At the time Miller took the ball, I hadn’t even been in Ohio for a full 24 hours…
But the Indians weren’t done wowing us yet. They scored three runs in the bottom of the 8th off Bruce Rondon to take a 4-0 lead over the Tigers (which would remain until the end of the game). Lonnie Chisenhall scored on a Carlos Santana double, and Santana scored when Bradley Zimmer tripled. Zimmer then scored on a sacrifice fly from Yan Gomes. Unsurprisingly, Rondon was then replaced by Daniel Stumpf, who was able to record the final out of the inning when Francisco Lindor flew out to centerfield.(Sidenote: Bradley Zimmer is utterly amazing. There are very few players who have impressed me so much so quickly.)
In the bottom of the 9th, Allen recorded two outs before allowing a base hit to Miguel Cabrera. At that point I got a little nervous because Allen has a history of being a bit of a Houdini and not making his saves easy. But, my nerves were calmed when JD Martinez lined out to second baseman Erik Gonzalez (who replaced Jason Kipnis when he left the game injured after the 3rd inning).
Ballgame over – Indians win. Was it a success? Yes. Even though Hunter told me his favorite player was Adrian Peterson (not even the same sport!), called Slider “the guy in the purple suit”, and thought the racing hotdogs were dressed as trashcans, he still said he had fun and would go to another game – but maybe a day game.
Just before the game started, I asked Hunter if he knew which team was the Indians – and he answered correctly. I told him “We want them to hit and score runs” and he pointed to Francisco Lindor “Even him?” “Yes, especially him” I said as I thought about how easy it is for Lindor to hit, score runs, and field like a dream. In that moment, I couldn’t help but wonder if Lindor would be that player Hunter would “grow up with” – if he would be around Cleveland for years to come, and Hunter could look back and say he saw him play when he was young, similarly to how I talk about seeing young Manny Ramirez and Bartolo Colon.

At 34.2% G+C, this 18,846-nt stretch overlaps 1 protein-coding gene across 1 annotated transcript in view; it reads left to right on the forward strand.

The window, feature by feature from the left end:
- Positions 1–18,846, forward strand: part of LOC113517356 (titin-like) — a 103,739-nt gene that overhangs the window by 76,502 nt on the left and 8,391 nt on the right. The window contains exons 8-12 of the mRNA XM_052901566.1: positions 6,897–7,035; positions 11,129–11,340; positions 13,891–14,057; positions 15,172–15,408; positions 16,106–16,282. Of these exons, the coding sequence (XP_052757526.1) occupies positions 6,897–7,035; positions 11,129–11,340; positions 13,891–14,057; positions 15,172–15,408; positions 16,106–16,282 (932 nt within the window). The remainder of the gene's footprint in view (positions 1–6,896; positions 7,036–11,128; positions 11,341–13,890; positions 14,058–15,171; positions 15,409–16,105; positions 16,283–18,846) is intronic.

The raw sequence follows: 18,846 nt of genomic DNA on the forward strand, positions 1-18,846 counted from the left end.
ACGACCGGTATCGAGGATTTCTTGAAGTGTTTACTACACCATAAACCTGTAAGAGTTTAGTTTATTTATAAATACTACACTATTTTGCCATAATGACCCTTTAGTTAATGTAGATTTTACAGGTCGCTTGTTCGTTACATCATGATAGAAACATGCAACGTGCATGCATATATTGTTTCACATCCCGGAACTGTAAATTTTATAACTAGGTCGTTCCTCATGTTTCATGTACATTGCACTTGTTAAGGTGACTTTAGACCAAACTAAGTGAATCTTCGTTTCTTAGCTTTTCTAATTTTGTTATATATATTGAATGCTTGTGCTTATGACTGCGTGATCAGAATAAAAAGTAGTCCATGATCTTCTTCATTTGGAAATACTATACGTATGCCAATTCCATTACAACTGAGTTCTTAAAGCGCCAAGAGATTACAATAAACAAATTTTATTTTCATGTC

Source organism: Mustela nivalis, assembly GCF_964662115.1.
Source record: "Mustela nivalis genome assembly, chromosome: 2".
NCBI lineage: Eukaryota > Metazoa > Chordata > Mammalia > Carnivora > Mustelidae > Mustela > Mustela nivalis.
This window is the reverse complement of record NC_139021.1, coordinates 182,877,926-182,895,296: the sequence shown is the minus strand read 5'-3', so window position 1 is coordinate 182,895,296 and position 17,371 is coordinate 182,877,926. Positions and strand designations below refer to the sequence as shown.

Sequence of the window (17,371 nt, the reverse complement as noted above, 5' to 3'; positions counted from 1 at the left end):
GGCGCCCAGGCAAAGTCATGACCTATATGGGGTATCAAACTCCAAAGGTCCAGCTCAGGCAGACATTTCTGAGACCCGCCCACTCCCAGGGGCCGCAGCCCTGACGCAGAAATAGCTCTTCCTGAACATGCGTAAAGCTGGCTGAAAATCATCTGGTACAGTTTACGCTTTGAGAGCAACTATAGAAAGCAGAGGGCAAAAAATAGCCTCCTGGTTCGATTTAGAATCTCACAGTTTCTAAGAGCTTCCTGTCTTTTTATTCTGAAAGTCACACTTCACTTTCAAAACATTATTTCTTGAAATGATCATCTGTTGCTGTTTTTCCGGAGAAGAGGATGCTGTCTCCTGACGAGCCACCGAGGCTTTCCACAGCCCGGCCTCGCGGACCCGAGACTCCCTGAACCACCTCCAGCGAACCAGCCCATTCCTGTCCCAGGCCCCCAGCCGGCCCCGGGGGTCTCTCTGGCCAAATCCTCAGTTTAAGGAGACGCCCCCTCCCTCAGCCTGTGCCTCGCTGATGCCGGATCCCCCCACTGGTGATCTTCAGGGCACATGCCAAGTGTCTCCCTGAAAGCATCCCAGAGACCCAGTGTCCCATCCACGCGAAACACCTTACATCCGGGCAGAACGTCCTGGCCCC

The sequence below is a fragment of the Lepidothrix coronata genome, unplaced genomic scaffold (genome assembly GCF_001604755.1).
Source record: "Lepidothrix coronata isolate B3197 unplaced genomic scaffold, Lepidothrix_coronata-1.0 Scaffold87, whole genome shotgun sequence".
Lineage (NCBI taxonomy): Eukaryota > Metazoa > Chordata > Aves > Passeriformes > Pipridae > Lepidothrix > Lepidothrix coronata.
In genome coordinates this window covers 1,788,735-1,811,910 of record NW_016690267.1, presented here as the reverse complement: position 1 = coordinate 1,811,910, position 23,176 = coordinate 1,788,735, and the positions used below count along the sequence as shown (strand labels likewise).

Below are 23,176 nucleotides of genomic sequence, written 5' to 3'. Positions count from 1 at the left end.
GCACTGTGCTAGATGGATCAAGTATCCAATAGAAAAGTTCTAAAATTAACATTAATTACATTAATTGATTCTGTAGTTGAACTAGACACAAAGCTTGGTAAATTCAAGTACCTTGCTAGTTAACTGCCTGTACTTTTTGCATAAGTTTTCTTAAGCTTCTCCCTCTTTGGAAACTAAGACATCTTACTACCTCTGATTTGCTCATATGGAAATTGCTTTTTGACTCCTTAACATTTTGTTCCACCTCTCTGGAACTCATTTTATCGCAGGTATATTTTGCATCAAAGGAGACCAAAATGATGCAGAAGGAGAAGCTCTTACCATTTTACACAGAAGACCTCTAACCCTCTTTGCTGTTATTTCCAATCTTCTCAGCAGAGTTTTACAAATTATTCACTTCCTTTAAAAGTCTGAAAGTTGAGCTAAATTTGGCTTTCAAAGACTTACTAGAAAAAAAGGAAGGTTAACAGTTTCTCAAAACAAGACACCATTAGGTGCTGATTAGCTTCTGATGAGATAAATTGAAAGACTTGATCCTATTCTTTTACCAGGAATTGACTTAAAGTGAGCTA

The whole evening was nostalgic as I looked around the stadium and thought back to the first game I went to in 1996. The stadium had changed – mostly for the better. There are several flags in right field to celebrate everything from division titles to American League pennants. Since the 1995 World Series, the Indians have had a lot to celebrate, especially compared to the decades of disappointment and embarrassment. How many games had I seen at this stadium…? There are too many to count. Too many teams and players to remember. It’s a good thing I saved all my tickets from back then and can lookup box scores from 20 years ago.
While leaving the stadium, I ran into a friend I hadn’t seen in a few years. He had been across the street at The Q seeing another game and decided to wander over for the Indians postgame fireworks.
As I was laying in the grass at a small park on Ontario Street, with The Jake to my right and The Q to my left, I couldn’t help but smile and feel totally in love with Cleveland. As I was reliving the night while driving home the next day (really, just a few hours after leaving the game), I couldn’t help but remember what one Cleveland Indians executive said to me less than a year ago when the Indians acquired that tall, left handed reliever from the Yankees: “Welcome home.”
And it was so good to be back…
— Jessica (@FinnGirlJess) July 14, 2017